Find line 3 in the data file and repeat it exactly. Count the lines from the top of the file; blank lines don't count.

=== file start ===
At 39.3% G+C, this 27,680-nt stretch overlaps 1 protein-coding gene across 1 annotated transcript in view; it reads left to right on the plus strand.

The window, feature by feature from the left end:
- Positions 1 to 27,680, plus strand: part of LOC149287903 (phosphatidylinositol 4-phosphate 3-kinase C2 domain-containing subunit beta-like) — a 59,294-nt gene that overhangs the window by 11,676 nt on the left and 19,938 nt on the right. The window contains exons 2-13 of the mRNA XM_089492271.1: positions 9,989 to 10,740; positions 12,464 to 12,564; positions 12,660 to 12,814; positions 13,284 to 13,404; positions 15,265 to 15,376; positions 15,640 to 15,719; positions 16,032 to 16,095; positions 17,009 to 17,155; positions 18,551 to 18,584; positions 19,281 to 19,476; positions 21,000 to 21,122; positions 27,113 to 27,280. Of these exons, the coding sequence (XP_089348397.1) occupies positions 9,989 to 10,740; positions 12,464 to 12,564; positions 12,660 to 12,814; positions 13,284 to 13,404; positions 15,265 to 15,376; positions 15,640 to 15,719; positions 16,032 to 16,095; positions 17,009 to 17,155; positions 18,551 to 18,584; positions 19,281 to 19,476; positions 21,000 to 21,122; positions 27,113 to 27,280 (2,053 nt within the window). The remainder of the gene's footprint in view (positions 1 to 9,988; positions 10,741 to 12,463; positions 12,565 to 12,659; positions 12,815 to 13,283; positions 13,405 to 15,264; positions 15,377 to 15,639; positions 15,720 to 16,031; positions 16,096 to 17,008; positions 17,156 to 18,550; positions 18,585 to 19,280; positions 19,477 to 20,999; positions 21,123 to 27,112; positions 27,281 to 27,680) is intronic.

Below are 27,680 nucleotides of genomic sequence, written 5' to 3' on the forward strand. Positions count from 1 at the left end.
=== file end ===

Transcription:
- Positions 1 to 27,680, plus strand: part of LOC149287903 (phosphatidylinositol 4-phosphate 3-kinase C2 domain-containing subunit beta-like) — a 59,294-nt gene that overhangs the window by 11,676 nt on the left and 19,938 nt on the right. The window contains exons 2-13 of the mRNA XM_089492271.1: positions 9,989 to 10,740; positions 12,464 to 12,564; positions 12,660 to 12,814; positions 13,284 to 13,404; positions 15,265 to 15,376; positions 15,640 to 15,719; positions 16,032 to 16,095; positions 17,009 to 17,155; positions 18,551 to 18,584; positions 19,281 to 19,476; positions 21,000 to 21,122; positions 27,113 to 27,280. Of these exons, the coding sequence (XP_089348397.1) occupies positions 9,989 to 10,740; positions 12,464 to 12,564; positions 12,660 to 12,814; positions 13,284 to 13,404; positions 15,265 to 15,376; positions 15,640 to 15,719; positions 16,032 to 16,095; positions 17,009 to 17,155; positions 18,551 to 18,584; positions 19,281 to 19,476; positions 21,000 to 21,122; positions 27,113 to 27,280 (2,053 nt within the window). The remainder of the gene's footprint in view (positions 1 to 9,988; positions 10,741 to 12,463; positions 12,565 to 12,659; positions 12,815 to 13,283; positions 13,405 to 15,264; positions 15,377 to 15,639; positions 15,720 to 16,031; positions 16,096 to 17,008; positions 17,156 to 18,550; positions 18,585 to 19,280; positions 19,477 to 20,999; positions 21,123 to 27,112; positions 27,281 to 27,680) is intronic.